Some old dogs learned new tricks when MTV appeared 40 years ago. And some already had the stuff in their repertoire.
They say the video killed the radio star, but some of those rock artists who did really well on radio, thank you, were ready for their cameo – and then some. Many of these artists came from the UK and Europe, where video was a form of promotion established for at least a decade and a half thanks to outlets available to stream them. But there were also artists on this side of the pond who were ready to meet the new boss.
Eventually, most serious people got on board as MTV’s impact spread and more video releases appeared on the American landscape. But during MTV’s early days, it was the 10 classic rock groups that benefited the most from the new channel’s inaugural explosion.
The “Heartbreaker” was already a hitmaker, but his UK label, Chrysalis Records, knew about the video and was ready to make Pat Benatar a first adapter. The company chose their cover of Young Rascals’ “You Better Run” from Benatar’s second album, Passion crimes, preparing the singer and her band for a shoot on Manhattan’s West Docks. Guitarist (and future husband) Neil Giraldo was against it, but Benatar wrote in his memoirs Between the devil and the deep sea that everyone “was incredibly excited to be a part of this new way of bringing music into the future.” She was pissed off by the director’s suggestion to use fans (for maximum blowing) and poses, but her attitude ended up working in favor of the clip. “You Better Run” was the second video released by MTV, following “Video Killed the Radio Star”, making Giraldo the first guitarist to appear on the channel.
Midwestern rock troupe and crew had the temerity to make 1980s chart-topping videos Hi infidelity for the overseas market, including “Keep on Loving You” and “Take It on the Run”, so it was locked and loaded for the launch of MTV. REO Speedwagon also has the distinction of having the first full concert to air on MTV, although the August 8 show from Denver had to overcome some technical difficulties when it first aired.
Yes, he was already a superstar who filled the arena, but MTV was good for Sir Rod and propelled him to even greater stature. Her music video for “She Won’t Dance With Me” from the 1980s Stupid behavior was the network’s third video, and it had more (“Sailing”, “Do Ya Think I’m Sexy”, “Passion”, “Tonight’s the Night (Gonna Be Alright)” and more) ready to go. It was the start of a long and beneficial relationship on both sides.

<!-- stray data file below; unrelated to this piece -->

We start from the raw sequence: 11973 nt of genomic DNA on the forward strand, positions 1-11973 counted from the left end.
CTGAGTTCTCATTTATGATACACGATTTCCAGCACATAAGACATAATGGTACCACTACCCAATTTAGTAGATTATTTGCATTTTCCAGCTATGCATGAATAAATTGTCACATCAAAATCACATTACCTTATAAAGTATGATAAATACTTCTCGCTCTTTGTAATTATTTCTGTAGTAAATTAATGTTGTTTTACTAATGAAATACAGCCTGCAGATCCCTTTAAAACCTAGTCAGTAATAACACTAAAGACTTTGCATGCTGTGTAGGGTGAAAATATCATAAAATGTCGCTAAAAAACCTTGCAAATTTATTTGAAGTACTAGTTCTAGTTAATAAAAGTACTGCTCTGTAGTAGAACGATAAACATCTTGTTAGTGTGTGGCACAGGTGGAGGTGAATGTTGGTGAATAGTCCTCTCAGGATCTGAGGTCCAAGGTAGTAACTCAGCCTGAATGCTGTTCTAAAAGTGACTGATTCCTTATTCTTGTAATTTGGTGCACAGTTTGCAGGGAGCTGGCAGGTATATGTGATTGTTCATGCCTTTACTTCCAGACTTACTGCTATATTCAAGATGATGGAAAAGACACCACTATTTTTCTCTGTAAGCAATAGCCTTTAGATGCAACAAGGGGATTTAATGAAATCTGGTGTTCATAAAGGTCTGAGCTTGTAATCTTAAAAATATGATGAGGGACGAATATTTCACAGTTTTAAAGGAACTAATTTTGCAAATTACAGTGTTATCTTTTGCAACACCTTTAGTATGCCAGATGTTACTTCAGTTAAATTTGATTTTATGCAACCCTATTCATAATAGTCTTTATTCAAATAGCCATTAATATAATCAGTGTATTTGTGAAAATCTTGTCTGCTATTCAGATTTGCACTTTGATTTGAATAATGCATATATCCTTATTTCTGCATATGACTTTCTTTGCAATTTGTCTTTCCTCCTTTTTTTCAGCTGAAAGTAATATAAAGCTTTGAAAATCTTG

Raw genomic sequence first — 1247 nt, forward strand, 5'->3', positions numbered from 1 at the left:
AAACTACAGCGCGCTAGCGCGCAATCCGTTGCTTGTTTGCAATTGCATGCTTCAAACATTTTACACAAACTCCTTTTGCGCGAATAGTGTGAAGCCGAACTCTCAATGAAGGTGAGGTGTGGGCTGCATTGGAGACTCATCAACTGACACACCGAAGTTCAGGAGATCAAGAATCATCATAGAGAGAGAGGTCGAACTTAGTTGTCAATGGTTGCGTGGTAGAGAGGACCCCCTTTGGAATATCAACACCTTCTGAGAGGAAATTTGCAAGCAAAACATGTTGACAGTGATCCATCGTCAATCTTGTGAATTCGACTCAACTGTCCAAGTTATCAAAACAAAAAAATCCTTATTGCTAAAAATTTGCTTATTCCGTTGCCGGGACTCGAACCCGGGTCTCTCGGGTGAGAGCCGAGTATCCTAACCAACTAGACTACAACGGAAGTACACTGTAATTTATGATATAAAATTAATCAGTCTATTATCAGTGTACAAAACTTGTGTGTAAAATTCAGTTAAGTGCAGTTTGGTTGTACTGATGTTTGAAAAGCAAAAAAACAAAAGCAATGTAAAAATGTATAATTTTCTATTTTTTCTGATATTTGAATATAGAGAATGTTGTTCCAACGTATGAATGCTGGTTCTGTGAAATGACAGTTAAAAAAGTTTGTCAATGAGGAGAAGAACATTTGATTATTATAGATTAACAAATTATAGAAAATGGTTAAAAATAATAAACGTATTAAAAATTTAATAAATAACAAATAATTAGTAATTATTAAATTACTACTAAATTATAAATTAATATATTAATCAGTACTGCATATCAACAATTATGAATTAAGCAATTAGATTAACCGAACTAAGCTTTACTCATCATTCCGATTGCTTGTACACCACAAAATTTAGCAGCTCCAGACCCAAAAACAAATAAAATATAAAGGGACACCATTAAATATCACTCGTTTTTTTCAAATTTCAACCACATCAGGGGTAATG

Going solo from Led Zeppelin was certainly an intimidating proposition, but the band’s frontman found a friend in America’s New Music Channel. MTV aired Robert Plant’s rendition of Elvis Presley’s “Little Sister,” with Rockpile from the 1979 Concerts for the People of Kampuchea on its first day. And when he started coming up with his own nifty music videos – “Burning Down One Side”, “Big Log”, “In the Mood”, “Little By Little” – the staircase to video heaven was wide open and welcoming.
The British trio already had videos from three albums when MTV signed, with a fourth (Ghost in the machine) on the way in two months. The beauty, good humor, and charisma made the Font a perfect fit, and it’s fair to say that MTV’s embrace helped set the stage for the massive success of Synchronicity in 1983. And MTV was a huge help to Sting when he launched his solo career in 1985.
Like the police, expat Chrissie Hynde and her UK team were brainwashed into the video world and had the merchandise for MTV. “Brass in Pocket,” “Message of Love,” “Kid,” and “Talk of the Town” all aired in Day One, and MTV stuck with the 1984’s launch. Learn to crawl and well in the 80s.
Timing is everything, they say. Of course, the Who were well stocked with videos dating back to his early singles. But he also released a new album, Face dances, just four and a half months before MTV started, that is to say clips for “You Better You Bet” and “Don’t Let Go the Coat”, as well as for “Rough Boys” of the recent film by Pete Towshend Empty glass solo album, were available at the “current” price. The Who performances of Concerts for the People of Kampuchea were also broadcast, making the established troupe one of MTV’s premier dates and the channel a supporting partner for the It’s hard album in 1982 and the Who’s first farewell tour that year.
That timing thing? Also ask these guys. The launch of MTV came right in front of Queen’s the biggest flix, a companion of Queen’s 1981 The biggest hits album that has compiled the band’s 18 videos to this point – including a music video for “Killer Queen” shot especially for the collection. The quartet’s advanced creativity allowed for many moments of entertainment, and as radio support dwindled for Queen’s releases in the ’80s and’ 90s, MTV remained a valuable support system.
Phil Collins / Genesis
It helped that Phil Collins’ “In the Air Tonight” was already a pretty topical hit and had a really cool, low-key video to go with it. Genesis also had a small arsenal of music videos, and as budgets increased the two made conceptually ambitious and often humorous videos the channel couldn’t deny, leading to favored nation status for at least another decade. .
The video was part of the A wizard, a real starthe artistic arsenal of long before MTV was released. That didn’t really make Todd Rundgren a star of the video, it was a domestic hotbed for his surreal “Time Heals,” which was the eighth clip to air on the channel’s first day. Without a true love for radio, MTV was somewhat of a port in the storm for Rundgren (and Utopia) as he brought in music videos for “Bang on the Drum All Day”, “Feet Don’t Fail Me Now” and other singles.